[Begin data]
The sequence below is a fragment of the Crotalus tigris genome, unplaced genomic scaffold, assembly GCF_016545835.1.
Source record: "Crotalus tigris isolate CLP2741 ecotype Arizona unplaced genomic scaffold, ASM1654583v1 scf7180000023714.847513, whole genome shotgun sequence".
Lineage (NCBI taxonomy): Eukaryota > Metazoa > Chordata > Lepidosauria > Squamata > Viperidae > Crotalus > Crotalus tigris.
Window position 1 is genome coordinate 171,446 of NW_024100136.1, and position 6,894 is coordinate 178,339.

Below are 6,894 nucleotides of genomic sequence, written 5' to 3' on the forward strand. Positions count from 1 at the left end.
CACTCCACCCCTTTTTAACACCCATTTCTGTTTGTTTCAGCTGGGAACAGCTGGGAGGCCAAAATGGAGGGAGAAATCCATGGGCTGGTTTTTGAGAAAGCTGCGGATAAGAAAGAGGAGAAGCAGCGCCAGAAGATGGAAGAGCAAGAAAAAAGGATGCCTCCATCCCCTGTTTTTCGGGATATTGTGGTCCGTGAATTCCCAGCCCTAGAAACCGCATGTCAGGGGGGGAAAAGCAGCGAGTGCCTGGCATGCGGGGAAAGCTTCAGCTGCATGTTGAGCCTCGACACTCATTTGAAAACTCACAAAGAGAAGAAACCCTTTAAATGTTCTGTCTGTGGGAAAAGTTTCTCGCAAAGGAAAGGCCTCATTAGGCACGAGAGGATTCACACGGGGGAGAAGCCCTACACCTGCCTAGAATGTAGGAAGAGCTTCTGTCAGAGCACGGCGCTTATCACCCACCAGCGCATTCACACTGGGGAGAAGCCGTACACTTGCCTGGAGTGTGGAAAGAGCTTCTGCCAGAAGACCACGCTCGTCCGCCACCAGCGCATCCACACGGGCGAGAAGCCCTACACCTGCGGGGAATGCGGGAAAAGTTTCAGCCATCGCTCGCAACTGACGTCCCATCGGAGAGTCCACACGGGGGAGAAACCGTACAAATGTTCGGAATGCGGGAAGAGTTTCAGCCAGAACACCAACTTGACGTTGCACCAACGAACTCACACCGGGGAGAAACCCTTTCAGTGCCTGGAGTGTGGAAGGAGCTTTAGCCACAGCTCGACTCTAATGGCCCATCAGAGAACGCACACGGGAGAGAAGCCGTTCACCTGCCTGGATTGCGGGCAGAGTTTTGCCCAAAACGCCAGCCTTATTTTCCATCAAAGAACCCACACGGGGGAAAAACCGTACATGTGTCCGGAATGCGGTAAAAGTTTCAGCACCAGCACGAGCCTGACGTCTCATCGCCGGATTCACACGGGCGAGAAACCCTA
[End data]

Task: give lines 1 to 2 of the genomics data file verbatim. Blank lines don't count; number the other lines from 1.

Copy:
The sequence below is a fragment of the Crotalus tigris genome, unplaced genomic scaffold, assembly GCF_016545835.1.
Source record: "Crotalus tigris isolate CLP2741 ecotype Arizona unplaced genomic scaffold, ASM1654583v1 scf7180000023714.847513, whole genome shotgun sequence".